I wouldn’t necessarily expect this scenario to play out, but the Padres certainly have the money to spend. Even if they gave Harper a $35 million AAV (Average Annual Value), that’d push their payroll to around $145 million, which is just ahead of the Mariners and Rockies (11th-highest). As one would expect, there are swarms of reporters throwing out their strong beliefs on whether Bryce-to-San Diego will play out or not, but this is the bottom line: Their tweets are just conjecture; it is possible. With Machado putting pen to paper, the ball’s in Bryce’s court.

Obviously, landing two megastar free agents in one offseason would be incredible for the franchise, but it wouldn’t stop the doubters from questioning Machado’s worth. While I don’t think anybody is seriously debating Machado’s on-field play (he set or tied career-highs this past season in AVG, OBP, SLG, wRC+, BB%, HR and RBI), the vast majority of his detractors — including me — take issue with his attitude. For reference, here are his comments before Game 4 of the NLCS:

“Obviously I’m not going to change, I’m not the type of player that’s going to be ‘Johnny Hustle,’ and run down the line and slide to first base and … you know, whatever can happen. That’s just not my personality, that’s not my cup of tea, that’s not who I am.”

Needless to say, the quote is a terrible look for him and, frankly, an indication of an immature, selfish player. Having said that, I haven’t heard anybody mention what he said next:

“Should I have run on that pitch? Yeah … but I didn’t and I gotta pay the consequences for it. It does look bad. It looks terrible. I look back at the video and I’m like, ‘Woah, what was I doing?’ You know, just the emotions of the game. … I’m the type of player that has stayed in the zone, I’m playing and I’m just in the zone.”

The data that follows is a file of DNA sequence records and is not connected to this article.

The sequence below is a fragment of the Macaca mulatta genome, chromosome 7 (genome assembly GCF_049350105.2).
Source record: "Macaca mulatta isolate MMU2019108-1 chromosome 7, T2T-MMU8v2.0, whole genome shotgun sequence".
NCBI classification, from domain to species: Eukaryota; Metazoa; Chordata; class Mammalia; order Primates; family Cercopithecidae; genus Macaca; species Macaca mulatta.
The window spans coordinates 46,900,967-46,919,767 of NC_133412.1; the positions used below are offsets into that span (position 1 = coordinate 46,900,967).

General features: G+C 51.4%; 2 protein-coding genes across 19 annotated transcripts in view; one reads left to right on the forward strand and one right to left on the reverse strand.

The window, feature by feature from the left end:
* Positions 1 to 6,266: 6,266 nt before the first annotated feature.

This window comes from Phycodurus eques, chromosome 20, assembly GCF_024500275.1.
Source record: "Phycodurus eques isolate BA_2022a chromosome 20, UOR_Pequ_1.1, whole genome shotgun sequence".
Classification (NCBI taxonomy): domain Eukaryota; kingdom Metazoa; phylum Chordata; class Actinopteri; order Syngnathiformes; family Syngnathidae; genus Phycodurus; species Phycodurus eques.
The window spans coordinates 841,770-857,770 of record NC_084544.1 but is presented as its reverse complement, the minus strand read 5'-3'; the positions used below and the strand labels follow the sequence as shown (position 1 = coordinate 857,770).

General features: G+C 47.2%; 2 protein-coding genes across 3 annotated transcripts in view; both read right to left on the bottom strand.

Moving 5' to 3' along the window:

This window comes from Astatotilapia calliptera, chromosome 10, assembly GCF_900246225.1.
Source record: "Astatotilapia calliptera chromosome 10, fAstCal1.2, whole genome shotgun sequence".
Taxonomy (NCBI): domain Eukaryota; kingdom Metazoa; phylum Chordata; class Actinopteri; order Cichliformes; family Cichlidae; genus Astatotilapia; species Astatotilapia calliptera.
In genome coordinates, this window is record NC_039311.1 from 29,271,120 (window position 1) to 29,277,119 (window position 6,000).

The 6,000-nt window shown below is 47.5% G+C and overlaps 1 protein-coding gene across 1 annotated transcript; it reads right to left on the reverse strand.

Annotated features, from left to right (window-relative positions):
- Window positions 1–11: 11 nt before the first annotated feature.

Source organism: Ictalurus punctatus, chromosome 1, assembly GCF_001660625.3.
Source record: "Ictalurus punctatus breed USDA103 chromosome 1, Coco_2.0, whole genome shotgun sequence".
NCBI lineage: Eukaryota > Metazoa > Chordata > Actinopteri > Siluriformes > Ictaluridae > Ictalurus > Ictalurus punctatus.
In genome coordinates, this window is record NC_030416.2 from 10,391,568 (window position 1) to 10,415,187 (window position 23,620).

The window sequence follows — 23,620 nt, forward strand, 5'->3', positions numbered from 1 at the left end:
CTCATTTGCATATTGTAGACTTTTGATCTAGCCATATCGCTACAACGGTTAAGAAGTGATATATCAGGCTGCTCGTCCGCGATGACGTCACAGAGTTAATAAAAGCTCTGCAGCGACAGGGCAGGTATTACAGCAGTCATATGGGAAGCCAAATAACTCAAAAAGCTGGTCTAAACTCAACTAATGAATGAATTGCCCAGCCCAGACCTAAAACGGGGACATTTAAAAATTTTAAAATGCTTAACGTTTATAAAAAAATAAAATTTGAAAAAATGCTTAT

Part of the issue with the narrative on guys like Machado and Bryce Harper is that the media often cherry-picks moments and quotes out of context. Does the latter half of the quote excuse the former half? No. But he’s human. In the heat of the moment, he hit a ground ball to the shortstop, got pissed, and jogged to first base. If you’ve played sports, you’ve probably been there too. I know I have — the only difference is I wasn’t in Game 2 of the NLCS. Trust me, I don’t doubt Machado has some growing up to do on and off the field (trying to hurt other players in that same series was far more disgusting than the lack of hustle), but the Padres made the right move in giving him $300 million — a move 29 other teams were scared to make and, I believe, one they’ll end up regretting they didn’t make. For a team like San Diego, who just fell victim to a painfully bad contract last offseason (Hosmer’s 8-year/$144 million deal), they needed a home run… and they just hit a grand slam.

Regardless of your opinion of Machado’s character and intangibles, there’s no denying that he’s a damn good baseball player. According to fWAR, he was the 9th-best position player in all of baseball last year. Since entering the league in 2012, his average slash line is .282/.335/.487 and he hasn’t hit less than 33 home runs since 2014 when he played 82 games. Consistency, high average, power, elite defense (at third base) — that’s the type of player the Padres are getting in Manny Machado. I, for one, am glad he’s going to bring eyes to San Diego. I’m glad the Padres’ ownership decided to capitalize on a market that’s theirs for the taking (Rest in Peace, San Diego Chargers). And I sure am glad that I don’t have to watch him hammer the Mets for another NL-East squad. He’s not going to be “Mr. Padre” — no one will be — but I don’t doubt he’ll be worth every penny… just don’t expect him to run out grounders to short.